Before the debate, audience members were asked to vote down an energy technology in a “reject a tech” ballot. In this, coal and fracked gas were overwhelmingly rejected as future energy sources. Some discontent was expressed towards nuclear and renewables, but this was minor in comparison to the strong opposition to fossil fuel.

The debate provided members of the public an opportunity to directly quiz panelists with questions focussing on energy efficiency, fracking, energy bills and renewables policy. There was even a moment of unanimity and harmony amongst the panellists in agreeing the need to improve energy efficiency of our homes. However, political points were also made with Labour and the Conservatives clashing on energy prize freezes and the record of the current coalition Government and the previous Labour regime.

After the debate, the public were asked to vote on the party which they felt best represented their “energy future”. In contrast to national electoral ballots, the Green Party were chosen by the public with the Conservative Party in second place. Will this trend affect parliamentary election results in 2015? The DEI and CDT look forward to hosting similar events in the future to begin to answer that very question.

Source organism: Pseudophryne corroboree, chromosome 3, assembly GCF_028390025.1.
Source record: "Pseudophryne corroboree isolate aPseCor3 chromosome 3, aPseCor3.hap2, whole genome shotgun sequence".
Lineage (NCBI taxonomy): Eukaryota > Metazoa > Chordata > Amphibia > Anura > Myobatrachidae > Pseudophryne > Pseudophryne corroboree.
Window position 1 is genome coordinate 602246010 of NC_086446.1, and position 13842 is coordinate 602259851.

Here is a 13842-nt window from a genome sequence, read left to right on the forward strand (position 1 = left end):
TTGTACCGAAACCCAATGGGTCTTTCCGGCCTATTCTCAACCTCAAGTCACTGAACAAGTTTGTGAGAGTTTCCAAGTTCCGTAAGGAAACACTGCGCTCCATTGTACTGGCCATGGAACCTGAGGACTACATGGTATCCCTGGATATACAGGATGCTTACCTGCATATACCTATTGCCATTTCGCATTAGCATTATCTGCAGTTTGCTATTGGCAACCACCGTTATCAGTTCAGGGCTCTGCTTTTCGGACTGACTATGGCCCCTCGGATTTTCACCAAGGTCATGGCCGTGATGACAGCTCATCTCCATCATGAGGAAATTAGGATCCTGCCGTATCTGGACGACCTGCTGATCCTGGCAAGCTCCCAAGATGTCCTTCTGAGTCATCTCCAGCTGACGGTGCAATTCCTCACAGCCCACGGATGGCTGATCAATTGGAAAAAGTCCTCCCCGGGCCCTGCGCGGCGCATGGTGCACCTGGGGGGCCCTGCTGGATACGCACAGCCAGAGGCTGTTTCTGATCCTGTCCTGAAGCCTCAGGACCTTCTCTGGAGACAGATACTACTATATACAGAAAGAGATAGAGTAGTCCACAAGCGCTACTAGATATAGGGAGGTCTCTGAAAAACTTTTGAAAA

If you missed the event you can now read the review, watch the video, and listen to the BBC radio interviews of the event on www.dur.ac.uk/dei/events/past.events/electenergy/.

The CDT PhD students ran an interactive energy based activity for GCSE level students at the 2013 British Science Festival in Newcastle. The session aimed to increase the students’ awareness of the growing energy gap within the UK, highlighting the challenges faced by today’s government and society.

The task was introduced by setting a scene of impending doom; the UK is importing more fuel from foreign sources than ever before in order to cover the gap caused by the decrease in UK indigenous resources. To reduce this gap, the students were split into groups and given £300m to invest in energy resources. They become the Energy Dragons. Each group visited five energy stalls run by CDT students, each vying for their investment. Nuclear energy, wind energy, geothermal energy, Carbon Capture and Storage (CCS) and biofuels formed the five resources available for investment. The groups’ aim was to invest their money such that the annual energy consumption of Newcastle-Upon-Tyne (6000 GWh) could be covered, whilst trying to keep CO2 emissions as low as possible. The Energy Dragons were encouraged to question the stallholders about the pros and cons of each energy resource in order to determine if they wanted to invest in it.